Keep calm and filter on

Filtrations are fun. Well, for a short while, yes: filling up filtration bottles with a specific water volume (as large as possible to get sufficient particulate matter on your filter and as small as possible to stay in the recommended time limit of ca. 30 min per filtration, avoiding possible modifications of filtered particles), upending the open bottles fast on the filtration funnels without spilling any water and then watching the water being sucked away by a vacuum pump, resulting in a filter covered with the particulate matter that was bigger than the filter pore size.

If you do that process, which repeats itself according to the number of parameters to filter several times on a sampling day, for a longer time, it becomes less fun but more routine (with the exception of the “upending the open bottle on the funnel”-part, which is ALWAYS fun. I think.). Some people might even call it plain boring, yet, you could also see it as a kind of meditation, watching and waiting for air bubbles to rise and water levels to sink.  Keep calm and filter on.


Times of slow running water (e.g. spring bloom) trained our patience. The only task in those moments might be to watch the water level in the bottles sink. Meditation for free. Pictures: Dana Hellemann, GEOMAR.


4 of 6 filtration racks, which were usually running at the same time. The regular check of the water level in all bottles turned easily into a run from rack to rack, leaving hardly time to feel bored.


For the last 5 months I filtered water for the parameters of particulate organic matter (POP, POC/PON, BSi) as well as for fatty acid analysis. And from time to time I got “a special task only YOU can do, Dana”- an additional filtration for scanning electron microscopy (SEM), which took HOURS, but how could I resist such a job offer?! Thanks to Saskia for helping me out!

In 54 sampling days (restart to t107) I filtered 4200 l water in total, which relates to the average water volume of 30 bath tubes. I produced about 5300 filter samples (POP: 1188, POC/N: 2376, BSi: 1023, fatty acids: 660, SEM: 40), consumed at least 4300 glass fibre and 1050 cellulose acetate filter, as well as 2400 glass petri dishes. Unfortunately, I also flooded three vacushieldsTM, sorry for that.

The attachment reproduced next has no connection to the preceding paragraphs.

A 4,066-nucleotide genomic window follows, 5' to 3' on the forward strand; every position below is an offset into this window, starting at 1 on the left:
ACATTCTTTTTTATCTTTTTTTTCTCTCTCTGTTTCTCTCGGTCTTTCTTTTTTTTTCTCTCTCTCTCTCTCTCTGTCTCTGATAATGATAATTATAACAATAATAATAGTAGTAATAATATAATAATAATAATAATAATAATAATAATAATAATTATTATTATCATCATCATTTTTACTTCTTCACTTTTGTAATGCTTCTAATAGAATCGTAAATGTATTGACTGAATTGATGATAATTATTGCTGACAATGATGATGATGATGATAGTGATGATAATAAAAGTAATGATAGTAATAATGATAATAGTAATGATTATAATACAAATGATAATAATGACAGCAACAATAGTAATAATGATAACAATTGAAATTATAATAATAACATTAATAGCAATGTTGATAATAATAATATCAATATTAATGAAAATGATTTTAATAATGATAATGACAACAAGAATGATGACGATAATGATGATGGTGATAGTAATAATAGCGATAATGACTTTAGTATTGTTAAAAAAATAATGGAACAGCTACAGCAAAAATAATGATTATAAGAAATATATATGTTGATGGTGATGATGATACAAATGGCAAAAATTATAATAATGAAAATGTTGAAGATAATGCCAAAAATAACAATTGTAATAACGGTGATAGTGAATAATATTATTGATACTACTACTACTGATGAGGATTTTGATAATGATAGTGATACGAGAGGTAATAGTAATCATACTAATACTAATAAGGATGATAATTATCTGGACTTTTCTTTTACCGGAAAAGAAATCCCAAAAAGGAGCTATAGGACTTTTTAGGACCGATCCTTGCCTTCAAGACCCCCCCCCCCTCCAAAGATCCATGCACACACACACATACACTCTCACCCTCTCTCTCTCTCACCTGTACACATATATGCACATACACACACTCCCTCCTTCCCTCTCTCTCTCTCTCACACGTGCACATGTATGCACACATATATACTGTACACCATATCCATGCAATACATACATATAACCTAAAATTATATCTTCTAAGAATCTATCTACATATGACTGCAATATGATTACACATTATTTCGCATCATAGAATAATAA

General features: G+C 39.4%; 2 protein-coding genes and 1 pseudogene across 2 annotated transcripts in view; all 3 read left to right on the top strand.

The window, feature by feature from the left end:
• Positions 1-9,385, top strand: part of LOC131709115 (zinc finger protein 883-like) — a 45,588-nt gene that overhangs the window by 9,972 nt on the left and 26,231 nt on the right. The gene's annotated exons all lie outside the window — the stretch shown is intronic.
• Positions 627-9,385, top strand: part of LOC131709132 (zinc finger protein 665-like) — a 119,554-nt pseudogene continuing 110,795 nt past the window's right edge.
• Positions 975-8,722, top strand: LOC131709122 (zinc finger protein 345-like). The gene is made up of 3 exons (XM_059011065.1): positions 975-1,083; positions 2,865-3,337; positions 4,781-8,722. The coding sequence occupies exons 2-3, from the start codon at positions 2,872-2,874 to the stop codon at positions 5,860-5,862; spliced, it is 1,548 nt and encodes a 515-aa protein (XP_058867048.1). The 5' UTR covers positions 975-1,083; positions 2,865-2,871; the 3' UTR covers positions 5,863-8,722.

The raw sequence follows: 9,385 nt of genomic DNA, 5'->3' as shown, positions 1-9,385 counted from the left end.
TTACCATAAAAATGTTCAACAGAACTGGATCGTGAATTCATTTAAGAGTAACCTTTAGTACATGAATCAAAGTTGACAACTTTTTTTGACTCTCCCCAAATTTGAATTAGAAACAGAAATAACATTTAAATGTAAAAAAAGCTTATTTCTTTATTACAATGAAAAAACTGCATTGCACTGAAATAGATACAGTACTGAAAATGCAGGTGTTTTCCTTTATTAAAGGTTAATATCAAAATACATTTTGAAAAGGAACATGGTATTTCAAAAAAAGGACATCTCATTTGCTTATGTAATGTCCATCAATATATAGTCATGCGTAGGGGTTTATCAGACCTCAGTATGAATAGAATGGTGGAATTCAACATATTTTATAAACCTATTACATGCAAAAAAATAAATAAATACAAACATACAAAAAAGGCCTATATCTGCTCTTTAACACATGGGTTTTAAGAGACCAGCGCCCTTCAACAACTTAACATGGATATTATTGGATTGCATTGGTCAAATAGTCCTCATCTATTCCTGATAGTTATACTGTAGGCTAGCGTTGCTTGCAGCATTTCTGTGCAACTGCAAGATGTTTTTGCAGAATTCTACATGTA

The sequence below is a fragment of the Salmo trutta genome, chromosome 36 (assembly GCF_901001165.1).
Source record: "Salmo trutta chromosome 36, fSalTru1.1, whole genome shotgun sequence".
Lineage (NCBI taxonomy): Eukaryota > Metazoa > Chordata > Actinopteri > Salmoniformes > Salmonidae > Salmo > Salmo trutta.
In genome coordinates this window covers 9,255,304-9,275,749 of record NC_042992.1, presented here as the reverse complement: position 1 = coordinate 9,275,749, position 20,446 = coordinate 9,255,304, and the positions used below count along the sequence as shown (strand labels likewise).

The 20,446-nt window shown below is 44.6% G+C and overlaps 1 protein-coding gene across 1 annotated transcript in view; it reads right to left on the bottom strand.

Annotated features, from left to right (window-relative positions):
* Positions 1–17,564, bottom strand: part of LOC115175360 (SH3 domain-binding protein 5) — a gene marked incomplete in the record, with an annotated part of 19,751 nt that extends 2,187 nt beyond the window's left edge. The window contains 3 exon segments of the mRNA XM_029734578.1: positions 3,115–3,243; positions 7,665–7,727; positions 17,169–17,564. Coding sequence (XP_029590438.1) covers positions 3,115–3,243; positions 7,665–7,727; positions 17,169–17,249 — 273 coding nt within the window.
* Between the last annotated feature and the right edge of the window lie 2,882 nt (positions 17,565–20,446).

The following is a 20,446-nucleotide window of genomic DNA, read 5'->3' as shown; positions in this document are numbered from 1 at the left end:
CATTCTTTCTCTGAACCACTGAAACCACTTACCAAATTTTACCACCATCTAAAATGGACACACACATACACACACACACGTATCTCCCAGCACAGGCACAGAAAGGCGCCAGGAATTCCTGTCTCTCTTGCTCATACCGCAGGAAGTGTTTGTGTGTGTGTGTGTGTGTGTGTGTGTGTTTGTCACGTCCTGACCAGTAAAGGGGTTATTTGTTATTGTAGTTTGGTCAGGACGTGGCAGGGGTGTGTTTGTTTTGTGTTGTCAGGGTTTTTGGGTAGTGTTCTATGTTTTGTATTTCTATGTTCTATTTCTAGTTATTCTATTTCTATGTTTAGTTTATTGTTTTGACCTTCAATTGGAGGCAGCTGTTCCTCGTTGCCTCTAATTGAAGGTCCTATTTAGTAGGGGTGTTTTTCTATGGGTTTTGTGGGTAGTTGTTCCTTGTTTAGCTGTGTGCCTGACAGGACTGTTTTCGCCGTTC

In 54 sampling days, I produced about 5300 filter samples. Picture: Dana Hellemann, GEOMAR


Some numbers are just reasonable estimated: Number of killed copepods and other zooplankton, being the unlucky ones to end up on my filter? Quite many. Working hours in front of the filtration rack? Quite a few. The number of working hours was luckily uncorrelated to these classic filtration faults*, every scientist is likely to experience at some point in his/her filtration career. Just once in five months I used the fastest possible filtration option (Nr.1) and filtered directly on the frit instead of going the conventional way of using a filter: “Uh wow, this one goes REALLY fast today!”

All in all: I had fun during all those hours I spent filtering. But I was also happy to turn off the last pump some days ago. Finally no pump noise anymore 🙂

*Classic filtration faults or 5 ways to mess up a filtration most efficiently, ranked from bad (5) to worst (1):

5. Drop the filter when ready.

→ Quite annoying as you were already on the finish line. Back to start and once again.

4. Use the wrong filter.

→ Quite annoying like Nr. 5, which can yet turn into REALLY annoying in case you might first notice your mistake when doing the according analysis…. Very popular: glass fiber filters for biogenic silicate (BSi) filtration. Assumed BSi absorption: 100%.

3. Filter on at least 400 mbar.

→ Speeds up your filtration. And increases the chance to destroy the cells on your filter. Your choice.

2. Use just half of the filter. And the frit for the other half.

→ Speeds up your filtration. And might question your scientific conscience: repeating the filtration or noting in the protocol, that you missed half of the sample?

1. Filter directly on the frit, don´t use any filter at all.

The fastest and most unsuccessful way of doing a filtration. An absolute classic.

By Dana Hellemann